subject materials are not sealed, it would give
defendants' competitors “in this highly competitive
pharmaceutical marketplace an insight into [defendants']
business operations and its highly confidential and
proprietary research and development, which would give them
an unfair advantage.” Sholar Decl. ¶ 15. After
reviewing the subject materials, the Court agrees there
exists a private interest in keeping these materials sealed.
The Court further finds that if the subject materials are
made public, defendants could be harmed by way of competitive
disadvantage in the pharmaceutical marketplace. Likewise, the
Court finds there is no less restrictive alternative than to
redact certain portions of the subject materials as
requested. This is so because defendants only seek to
protect materials that reference their ANDA product and
confidential communications with the FDA.
for the foregoing reasons, IT IS HEREBY ORDERED this 24th day
of August 2017, that defendants' “Joint Motion to
Seal” [Doc. No. 215] is GRANTED; and it is further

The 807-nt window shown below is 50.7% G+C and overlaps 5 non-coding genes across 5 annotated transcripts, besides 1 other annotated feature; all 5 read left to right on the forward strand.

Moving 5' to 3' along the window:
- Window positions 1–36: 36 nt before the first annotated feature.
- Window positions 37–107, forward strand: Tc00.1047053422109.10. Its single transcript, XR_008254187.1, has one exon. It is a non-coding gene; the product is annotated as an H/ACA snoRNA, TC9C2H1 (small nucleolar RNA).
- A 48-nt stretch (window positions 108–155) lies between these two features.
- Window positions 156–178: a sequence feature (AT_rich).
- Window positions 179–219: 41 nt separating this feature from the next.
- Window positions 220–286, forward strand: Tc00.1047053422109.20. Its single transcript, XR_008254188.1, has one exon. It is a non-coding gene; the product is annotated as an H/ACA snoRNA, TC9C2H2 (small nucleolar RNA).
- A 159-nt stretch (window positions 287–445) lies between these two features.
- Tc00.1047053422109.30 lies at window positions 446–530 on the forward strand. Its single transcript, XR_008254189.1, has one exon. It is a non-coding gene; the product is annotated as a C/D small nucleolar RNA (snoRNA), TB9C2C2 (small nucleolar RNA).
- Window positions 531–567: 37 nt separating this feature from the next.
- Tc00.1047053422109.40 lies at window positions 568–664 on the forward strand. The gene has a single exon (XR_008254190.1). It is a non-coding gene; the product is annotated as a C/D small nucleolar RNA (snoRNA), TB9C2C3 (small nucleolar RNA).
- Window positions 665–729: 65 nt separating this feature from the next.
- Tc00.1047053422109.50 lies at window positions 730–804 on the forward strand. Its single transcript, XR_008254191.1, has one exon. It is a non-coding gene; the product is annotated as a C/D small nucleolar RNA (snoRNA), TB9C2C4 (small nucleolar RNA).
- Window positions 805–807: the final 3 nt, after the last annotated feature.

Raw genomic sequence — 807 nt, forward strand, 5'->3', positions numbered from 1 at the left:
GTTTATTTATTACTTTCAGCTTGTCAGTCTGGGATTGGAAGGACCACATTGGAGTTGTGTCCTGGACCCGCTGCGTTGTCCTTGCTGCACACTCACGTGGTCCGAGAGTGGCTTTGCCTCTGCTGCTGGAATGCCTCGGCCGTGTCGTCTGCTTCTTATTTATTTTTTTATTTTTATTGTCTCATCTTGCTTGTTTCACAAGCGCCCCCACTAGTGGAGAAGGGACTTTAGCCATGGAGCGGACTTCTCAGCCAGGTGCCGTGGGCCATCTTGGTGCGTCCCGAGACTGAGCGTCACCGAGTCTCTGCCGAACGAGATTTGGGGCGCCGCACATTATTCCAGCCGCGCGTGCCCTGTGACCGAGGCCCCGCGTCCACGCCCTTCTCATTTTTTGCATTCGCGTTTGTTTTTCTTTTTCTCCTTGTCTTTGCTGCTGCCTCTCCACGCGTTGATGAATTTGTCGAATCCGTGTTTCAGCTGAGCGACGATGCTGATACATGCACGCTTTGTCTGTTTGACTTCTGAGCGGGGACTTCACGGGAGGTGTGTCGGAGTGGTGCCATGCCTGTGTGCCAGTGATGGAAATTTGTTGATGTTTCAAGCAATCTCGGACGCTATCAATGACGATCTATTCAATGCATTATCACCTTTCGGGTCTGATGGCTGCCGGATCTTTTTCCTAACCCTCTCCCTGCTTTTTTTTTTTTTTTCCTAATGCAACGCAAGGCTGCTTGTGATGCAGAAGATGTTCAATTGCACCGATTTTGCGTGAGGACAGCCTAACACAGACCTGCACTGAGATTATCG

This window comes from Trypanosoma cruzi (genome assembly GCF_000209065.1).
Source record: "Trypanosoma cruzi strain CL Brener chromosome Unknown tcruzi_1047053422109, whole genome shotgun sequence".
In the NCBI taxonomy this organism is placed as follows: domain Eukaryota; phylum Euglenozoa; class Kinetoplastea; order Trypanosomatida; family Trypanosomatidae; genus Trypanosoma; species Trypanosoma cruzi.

that defendants shall submit to the court reporter a
Statement of Redaction and Sealing pursuant to L. Civ. R.
5.3(g)(2) regarding the transcript [Doc. No. 150] by August
31, 2017; and it is further
that upon submission of defendants' Statement of
Redaction and Sealing, a redacted version of the transcript
[Doc. No. 150] shall be submitted to the Clerk of the Court
for filing on the public docket; and it is further
that the Clerk of the Court is directed to maintain under
seal the complete unredacted transcript of the June 14, 2016
Telephone Discovery Conference [Doc. No. 150] and
plaintiff's July 15, 2016 letter with the attached
exhibit A [Doc. No. 132].
 “Any motion papers shall include
as part of an affidavit, declaration, certification or other
documents of the type referenced in 28 U.S.C. § 1746,
which shall be based on personal knowledge as required by